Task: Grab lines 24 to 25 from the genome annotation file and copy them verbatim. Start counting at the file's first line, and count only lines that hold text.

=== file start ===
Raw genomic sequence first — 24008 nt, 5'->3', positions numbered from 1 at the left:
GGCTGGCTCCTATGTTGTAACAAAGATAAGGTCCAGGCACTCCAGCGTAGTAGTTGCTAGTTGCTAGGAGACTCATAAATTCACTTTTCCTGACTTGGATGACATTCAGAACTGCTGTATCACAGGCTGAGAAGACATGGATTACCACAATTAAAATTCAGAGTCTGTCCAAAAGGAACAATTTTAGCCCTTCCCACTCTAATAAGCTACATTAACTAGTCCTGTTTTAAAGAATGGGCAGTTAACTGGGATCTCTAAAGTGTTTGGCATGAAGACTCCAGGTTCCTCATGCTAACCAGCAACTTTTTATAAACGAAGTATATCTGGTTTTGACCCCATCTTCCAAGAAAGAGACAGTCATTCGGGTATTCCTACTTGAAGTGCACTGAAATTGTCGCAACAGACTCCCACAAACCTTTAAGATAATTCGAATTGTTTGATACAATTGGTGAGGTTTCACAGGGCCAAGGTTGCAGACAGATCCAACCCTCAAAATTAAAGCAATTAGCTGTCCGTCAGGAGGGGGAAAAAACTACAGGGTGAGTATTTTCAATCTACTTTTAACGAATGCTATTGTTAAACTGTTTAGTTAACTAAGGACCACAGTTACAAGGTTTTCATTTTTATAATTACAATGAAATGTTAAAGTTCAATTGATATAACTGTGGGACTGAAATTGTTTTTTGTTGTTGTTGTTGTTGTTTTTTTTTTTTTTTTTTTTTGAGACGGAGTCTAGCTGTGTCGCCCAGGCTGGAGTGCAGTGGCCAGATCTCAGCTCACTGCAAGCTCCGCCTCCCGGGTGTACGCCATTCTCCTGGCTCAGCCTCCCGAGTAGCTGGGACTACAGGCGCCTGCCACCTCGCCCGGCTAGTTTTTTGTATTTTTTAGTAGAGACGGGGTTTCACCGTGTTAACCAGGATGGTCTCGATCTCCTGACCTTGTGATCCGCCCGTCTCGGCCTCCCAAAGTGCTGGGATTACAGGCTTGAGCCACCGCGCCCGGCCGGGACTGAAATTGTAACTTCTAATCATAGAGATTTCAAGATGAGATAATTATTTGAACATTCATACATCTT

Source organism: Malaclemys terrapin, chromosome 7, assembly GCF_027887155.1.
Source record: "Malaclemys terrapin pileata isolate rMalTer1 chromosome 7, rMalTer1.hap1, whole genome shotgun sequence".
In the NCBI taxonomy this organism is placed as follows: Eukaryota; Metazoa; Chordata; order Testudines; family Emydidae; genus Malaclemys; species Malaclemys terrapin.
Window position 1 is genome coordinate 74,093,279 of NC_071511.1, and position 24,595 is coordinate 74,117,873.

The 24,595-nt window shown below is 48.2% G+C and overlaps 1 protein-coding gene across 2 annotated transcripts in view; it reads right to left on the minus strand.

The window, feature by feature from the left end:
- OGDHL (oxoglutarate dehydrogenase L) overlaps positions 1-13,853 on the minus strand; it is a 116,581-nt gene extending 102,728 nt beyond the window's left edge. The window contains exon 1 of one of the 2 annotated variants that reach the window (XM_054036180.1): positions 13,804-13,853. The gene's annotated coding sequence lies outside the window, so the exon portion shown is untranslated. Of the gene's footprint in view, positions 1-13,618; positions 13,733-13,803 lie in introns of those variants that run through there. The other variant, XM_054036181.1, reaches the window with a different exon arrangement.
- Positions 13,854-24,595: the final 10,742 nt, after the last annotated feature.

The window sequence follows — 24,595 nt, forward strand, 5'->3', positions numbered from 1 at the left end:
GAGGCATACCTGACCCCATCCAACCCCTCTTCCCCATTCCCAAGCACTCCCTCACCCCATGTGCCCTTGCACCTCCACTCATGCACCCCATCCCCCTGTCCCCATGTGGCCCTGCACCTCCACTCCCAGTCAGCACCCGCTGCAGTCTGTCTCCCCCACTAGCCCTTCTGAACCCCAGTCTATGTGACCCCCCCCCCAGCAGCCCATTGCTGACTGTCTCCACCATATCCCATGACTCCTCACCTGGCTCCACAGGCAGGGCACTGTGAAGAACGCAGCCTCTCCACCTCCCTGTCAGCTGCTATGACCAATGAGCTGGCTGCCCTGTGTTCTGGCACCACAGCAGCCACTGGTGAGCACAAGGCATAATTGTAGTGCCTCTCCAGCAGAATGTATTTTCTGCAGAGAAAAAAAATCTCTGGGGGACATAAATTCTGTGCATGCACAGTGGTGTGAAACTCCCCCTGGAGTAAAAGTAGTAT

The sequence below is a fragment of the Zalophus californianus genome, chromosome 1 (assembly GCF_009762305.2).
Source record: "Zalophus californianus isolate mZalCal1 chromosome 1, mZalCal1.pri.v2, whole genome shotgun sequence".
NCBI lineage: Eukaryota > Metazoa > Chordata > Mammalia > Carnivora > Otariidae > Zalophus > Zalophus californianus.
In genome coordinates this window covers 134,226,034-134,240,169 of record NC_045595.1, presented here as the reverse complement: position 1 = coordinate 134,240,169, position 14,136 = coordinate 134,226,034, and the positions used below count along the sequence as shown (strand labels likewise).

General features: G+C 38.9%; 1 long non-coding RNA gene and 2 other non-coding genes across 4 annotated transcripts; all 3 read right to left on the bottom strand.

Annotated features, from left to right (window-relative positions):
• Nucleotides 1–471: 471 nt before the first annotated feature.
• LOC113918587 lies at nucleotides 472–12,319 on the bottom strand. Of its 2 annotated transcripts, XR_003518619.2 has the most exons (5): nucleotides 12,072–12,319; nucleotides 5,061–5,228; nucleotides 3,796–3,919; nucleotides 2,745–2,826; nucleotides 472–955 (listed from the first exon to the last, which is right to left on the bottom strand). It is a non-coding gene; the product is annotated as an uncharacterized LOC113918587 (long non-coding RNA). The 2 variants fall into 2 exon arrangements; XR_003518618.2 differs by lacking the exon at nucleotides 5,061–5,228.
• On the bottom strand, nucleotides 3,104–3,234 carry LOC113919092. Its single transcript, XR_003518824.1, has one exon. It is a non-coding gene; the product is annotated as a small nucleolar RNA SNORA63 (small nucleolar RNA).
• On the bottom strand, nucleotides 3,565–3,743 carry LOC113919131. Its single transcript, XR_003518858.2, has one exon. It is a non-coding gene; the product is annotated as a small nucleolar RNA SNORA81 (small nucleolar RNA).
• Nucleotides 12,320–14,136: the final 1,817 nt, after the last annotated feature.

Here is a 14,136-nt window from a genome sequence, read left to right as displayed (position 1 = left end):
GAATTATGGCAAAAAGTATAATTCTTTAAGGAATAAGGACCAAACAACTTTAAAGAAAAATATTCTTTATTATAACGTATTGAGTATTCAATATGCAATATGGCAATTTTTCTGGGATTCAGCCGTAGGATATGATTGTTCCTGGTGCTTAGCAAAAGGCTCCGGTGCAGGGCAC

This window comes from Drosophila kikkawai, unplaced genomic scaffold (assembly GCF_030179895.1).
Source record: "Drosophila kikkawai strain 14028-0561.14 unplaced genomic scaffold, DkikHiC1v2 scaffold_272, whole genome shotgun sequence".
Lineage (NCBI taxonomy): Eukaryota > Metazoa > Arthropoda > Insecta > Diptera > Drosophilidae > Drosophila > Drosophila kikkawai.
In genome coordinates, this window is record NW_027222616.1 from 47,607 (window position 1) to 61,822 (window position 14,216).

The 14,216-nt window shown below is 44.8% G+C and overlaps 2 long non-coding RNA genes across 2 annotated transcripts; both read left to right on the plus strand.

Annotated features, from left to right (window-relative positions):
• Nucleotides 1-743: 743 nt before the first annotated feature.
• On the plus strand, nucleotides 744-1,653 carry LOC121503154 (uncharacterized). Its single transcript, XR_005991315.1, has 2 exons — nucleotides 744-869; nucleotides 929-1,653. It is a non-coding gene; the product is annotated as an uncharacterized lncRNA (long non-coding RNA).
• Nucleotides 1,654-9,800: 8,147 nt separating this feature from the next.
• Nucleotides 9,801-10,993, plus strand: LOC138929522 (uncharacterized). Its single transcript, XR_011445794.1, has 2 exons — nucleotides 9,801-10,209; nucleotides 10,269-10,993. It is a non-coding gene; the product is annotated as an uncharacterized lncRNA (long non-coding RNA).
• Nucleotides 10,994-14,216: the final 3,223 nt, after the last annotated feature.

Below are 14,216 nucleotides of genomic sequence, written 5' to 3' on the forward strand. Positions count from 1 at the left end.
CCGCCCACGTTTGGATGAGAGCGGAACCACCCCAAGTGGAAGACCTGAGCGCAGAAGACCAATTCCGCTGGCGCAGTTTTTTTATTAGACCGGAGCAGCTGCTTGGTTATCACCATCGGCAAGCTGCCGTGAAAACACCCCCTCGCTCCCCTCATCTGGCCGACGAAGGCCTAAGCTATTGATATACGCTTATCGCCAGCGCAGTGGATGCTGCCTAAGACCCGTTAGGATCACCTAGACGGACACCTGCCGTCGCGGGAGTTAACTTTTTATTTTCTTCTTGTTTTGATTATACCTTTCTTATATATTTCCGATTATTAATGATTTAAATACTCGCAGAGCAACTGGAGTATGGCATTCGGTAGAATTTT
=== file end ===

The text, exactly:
Here is a 14,136-nt window from a genome sequence, read left to right as displayed (position 1 = left end):
GAATTATGGCAAAAAGTATAATTCTTTAAGGAATAAGGACCAAACAACTTTAAAGAAAAATATTCTTTATTATAACGTATTGAGTATTCAATATGCAATATGGCAATTTTTCTGGGATTCAGCCGTAGGATATGATTGTTCCTGGTGCTTAGCAAAAGGCTCCGGTGCAGGGCAC